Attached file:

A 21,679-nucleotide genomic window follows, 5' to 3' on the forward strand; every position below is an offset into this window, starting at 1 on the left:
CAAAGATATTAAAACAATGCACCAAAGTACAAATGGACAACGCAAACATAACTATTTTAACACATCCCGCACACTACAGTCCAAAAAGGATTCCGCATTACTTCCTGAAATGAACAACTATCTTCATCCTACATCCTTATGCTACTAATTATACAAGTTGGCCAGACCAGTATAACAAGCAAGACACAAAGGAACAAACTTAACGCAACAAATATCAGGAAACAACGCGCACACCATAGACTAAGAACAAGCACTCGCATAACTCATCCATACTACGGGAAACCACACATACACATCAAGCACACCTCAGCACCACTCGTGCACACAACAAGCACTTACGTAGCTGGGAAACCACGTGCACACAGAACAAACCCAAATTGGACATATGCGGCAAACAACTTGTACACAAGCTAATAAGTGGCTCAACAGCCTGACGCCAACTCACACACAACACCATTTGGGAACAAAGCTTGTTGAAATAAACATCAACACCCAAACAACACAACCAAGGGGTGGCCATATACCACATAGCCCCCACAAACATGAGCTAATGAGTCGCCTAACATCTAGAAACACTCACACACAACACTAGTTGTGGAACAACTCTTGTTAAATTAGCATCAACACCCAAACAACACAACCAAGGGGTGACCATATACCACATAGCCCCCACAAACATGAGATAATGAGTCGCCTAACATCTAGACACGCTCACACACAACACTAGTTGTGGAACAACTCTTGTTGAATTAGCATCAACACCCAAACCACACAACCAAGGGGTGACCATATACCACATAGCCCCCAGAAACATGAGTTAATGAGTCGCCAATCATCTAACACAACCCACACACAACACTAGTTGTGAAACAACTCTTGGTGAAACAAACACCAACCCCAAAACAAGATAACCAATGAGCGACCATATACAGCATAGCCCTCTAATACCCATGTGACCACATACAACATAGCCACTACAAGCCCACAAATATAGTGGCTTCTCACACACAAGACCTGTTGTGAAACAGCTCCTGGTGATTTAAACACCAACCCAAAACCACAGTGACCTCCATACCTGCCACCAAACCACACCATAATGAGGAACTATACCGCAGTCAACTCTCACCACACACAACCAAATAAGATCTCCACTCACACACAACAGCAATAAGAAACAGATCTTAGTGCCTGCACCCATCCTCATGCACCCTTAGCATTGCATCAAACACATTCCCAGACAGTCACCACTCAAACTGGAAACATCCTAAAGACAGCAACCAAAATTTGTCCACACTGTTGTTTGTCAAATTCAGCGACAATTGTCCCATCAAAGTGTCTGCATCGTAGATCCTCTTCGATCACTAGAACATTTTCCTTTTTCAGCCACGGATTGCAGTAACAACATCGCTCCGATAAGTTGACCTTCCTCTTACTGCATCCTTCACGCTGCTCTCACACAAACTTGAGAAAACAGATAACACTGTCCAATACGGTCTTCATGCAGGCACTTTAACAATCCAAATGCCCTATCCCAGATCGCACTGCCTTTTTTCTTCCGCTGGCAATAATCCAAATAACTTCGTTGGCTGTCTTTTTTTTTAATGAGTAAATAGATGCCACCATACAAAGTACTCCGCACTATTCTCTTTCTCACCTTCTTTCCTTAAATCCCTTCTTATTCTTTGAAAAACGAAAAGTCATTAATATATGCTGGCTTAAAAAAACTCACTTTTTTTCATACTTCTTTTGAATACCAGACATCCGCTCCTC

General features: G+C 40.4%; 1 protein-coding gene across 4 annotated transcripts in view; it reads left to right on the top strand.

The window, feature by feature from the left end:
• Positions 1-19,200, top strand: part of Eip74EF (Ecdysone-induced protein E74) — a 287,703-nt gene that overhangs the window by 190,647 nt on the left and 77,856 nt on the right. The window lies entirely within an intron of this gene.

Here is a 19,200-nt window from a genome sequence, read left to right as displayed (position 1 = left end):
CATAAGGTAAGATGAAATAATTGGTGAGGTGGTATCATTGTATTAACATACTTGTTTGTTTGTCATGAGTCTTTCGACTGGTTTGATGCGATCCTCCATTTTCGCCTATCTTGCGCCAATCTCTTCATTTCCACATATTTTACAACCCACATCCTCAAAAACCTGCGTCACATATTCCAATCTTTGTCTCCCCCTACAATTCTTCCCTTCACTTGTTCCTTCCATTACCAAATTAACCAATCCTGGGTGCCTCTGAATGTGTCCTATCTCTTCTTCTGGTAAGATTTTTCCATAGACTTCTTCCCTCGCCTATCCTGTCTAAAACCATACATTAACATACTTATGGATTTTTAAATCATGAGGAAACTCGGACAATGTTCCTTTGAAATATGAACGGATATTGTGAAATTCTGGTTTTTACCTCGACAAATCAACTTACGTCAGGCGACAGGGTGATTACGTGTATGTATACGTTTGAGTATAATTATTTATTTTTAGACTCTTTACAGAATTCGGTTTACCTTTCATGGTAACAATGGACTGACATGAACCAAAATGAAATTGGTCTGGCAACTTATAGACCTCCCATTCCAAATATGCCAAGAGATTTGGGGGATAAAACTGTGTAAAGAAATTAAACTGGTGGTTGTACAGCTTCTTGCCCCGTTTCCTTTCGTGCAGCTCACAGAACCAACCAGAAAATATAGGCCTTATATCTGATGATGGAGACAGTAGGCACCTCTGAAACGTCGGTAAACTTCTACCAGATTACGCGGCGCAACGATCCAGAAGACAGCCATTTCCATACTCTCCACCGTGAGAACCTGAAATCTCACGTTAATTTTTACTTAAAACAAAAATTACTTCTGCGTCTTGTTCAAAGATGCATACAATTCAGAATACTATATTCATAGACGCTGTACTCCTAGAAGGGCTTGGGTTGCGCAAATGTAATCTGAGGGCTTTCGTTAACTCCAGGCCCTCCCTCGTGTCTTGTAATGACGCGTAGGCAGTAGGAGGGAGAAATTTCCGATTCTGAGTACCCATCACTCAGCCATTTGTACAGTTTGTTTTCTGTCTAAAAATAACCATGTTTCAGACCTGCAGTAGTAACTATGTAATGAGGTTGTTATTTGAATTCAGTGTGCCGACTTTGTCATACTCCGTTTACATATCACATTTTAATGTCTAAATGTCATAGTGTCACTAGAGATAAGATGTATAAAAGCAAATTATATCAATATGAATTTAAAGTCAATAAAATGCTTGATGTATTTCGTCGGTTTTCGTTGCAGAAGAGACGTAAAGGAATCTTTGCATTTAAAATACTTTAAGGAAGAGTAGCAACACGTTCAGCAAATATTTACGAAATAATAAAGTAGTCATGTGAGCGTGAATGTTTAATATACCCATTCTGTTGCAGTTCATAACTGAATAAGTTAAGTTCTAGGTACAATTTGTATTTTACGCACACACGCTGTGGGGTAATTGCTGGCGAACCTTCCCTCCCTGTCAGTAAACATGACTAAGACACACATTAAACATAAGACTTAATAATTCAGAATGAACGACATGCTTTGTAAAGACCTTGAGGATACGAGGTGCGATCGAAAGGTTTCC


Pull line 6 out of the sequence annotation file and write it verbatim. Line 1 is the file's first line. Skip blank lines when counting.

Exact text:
Here is a 19,200-nt window from a genome sequence, read left to right as displayed (position 1 = left end):